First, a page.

Proving once again that when it comes to economic data there's almost always a "but" to watch out for:
The housing sector has been one of the economy's stars in recent months, as we said Thursday when the news broke that sales of existing homes rose an estimated 6.5 percent in July from June.
Sales of new single-family homes fell 13.4 percent in July from June, the Census Bureau and the Department of Housing and Urban Development reported Friday. What's more, the agencies revised down sharply their estimate of how strong sales of new homes were in June. Instead of running at a 497,000 annual rate, sales are now thought to have been moving along at a 455,000 annual pace as of that month.
The big revision to the June number means sales that month did not hit a 5-year-high, as previously thought. Instead, they came in at the second-highest rate since mid-2008.
MarketWatch writes that "rising mortgage rates may be behind July's drop, though the monthly data are quite volatile and economists had expected some pull back after sales gains in recent months."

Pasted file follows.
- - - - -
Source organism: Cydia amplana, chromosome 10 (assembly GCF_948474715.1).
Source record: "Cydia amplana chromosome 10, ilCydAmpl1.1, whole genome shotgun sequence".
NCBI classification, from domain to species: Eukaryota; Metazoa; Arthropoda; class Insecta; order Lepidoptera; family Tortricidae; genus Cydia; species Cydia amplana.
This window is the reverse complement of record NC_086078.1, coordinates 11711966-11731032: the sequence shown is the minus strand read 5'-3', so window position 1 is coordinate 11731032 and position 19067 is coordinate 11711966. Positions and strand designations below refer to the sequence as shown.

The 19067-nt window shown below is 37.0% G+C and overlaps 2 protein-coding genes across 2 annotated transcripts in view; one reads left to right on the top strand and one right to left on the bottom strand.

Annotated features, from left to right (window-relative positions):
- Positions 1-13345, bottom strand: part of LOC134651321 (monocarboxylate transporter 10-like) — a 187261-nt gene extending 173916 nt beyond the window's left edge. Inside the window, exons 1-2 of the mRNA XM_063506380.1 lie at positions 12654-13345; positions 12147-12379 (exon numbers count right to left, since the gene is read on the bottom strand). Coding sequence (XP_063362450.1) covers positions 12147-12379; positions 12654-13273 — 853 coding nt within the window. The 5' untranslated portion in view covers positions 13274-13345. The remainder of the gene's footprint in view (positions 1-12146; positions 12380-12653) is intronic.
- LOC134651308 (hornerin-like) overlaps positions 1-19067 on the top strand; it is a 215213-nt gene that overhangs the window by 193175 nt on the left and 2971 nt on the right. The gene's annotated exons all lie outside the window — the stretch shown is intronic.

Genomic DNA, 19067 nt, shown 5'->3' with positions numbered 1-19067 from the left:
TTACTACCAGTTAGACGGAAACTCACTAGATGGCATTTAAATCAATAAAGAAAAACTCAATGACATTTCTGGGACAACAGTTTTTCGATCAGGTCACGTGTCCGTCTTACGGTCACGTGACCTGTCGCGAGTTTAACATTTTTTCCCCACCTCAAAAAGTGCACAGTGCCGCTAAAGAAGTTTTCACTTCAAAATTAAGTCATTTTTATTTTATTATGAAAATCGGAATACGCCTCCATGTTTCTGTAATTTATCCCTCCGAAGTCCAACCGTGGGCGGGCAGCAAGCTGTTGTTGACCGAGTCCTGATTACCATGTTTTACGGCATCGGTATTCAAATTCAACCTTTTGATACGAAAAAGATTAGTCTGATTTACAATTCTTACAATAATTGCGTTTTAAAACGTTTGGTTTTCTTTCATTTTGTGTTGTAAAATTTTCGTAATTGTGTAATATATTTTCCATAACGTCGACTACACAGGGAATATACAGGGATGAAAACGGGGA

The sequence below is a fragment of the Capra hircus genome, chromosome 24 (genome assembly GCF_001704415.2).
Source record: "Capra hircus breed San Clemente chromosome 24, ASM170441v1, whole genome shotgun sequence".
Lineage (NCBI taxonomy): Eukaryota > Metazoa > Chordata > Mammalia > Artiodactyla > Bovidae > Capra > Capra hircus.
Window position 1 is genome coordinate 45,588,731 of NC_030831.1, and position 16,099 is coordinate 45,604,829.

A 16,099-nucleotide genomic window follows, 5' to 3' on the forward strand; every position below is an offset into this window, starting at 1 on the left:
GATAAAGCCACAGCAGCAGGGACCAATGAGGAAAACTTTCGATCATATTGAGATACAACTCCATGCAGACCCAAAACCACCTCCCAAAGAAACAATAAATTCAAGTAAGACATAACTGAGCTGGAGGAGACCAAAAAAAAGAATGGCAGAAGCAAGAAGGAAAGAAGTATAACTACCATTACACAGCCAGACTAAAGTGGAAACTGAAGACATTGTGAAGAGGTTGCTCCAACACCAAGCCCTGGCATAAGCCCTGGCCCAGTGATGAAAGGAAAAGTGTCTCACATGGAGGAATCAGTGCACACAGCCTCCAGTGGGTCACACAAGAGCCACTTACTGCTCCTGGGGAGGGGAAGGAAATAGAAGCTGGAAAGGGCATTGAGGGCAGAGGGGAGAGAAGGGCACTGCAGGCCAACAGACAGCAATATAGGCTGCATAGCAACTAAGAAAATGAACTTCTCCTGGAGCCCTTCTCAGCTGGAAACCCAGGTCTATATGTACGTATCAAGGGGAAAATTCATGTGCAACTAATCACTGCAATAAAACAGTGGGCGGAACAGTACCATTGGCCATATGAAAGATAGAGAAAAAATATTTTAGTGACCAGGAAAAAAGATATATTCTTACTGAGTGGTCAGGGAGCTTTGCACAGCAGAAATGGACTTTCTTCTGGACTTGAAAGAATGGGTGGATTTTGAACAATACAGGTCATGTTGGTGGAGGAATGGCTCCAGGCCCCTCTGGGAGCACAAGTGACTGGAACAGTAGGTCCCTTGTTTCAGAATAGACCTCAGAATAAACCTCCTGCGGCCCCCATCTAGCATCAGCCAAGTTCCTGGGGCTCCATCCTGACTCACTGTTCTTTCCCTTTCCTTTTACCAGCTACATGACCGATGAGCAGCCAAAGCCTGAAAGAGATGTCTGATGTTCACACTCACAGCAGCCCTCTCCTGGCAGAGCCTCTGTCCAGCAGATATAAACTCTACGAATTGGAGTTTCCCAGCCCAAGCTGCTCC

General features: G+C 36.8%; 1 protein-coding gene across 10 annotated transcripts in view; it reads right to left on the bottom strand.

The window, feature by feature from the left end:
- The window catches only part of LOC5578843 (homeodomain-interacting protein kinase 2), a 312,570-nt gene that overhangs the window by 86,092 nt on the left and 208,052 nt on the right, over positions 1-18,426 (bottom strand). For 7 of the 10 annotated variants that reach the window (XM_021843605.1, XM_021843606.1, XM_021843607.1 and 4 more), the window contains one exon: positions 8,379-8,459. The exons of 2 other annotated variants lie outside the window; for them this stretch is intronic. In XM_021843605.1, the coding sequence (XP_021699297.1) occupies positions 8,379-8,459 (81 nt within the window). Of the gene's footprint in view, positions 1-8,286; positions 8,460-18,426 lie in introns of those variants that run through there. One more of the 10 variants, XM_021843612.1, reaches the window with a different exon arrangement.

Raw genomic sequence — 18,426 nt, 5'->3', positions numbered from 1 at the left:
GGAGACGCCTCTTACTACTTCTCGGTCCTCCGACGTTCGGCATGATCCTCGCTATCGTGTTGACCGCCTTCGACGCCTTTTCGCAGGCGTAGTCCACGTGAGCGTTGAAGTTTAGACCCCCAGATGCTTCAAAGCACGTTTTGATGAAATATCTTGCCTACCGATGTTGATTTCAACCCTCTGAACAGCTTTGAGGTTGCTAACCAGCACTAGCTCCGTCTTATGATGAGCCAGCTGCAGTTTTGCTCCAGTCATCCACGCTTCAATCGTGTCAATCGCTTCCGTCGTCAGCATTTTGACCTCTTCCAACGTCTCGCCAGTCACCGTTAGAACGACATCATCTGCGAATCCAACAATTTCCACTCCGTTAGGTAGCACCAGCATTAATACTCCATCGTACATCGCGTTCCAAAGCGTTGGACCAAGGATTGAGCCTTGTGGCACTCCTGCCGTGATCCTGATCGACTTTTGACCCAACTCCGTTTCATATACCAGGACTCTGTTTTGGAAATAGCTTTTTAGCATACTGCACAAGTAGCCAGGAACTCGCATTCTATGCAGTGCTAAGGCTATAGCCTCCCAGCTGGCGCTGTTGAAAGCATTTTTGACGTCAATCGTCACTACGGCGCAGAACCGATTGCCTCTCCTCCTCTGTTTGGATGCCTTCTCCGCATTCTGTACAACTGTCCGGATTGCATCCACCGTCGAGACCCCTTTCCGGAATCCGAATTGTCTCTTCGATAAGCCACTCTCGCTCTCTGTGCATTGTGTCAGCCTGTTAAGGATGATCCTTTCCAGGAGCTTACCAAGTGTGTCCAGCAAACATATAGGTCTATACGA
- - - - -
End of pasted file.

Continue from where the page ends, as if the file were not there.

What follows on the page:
The good news is that even with the drop from June to July, sales of new homes were still up an estimated 6.8 percent from their pace a year earlier, in July 2012.
It's also worth noting that the market for new homes is much smaller than the market for existing, or previously owned homes. While new home sales were running at annual rate of nearly 400,000 in July, sales of existing homes were chugging along at a 5.4 million annual rate. So, the positive ripple effects across the economy from rising sales of existing homes should be greater than the negative effects from the drop in new home sales.
But (there's that word again) as NPR's Marilyn Geewax and Chris Arnold reported last week on Morning Edition, economic optimists and pessimists both have things to talk about when it comes to housing these days.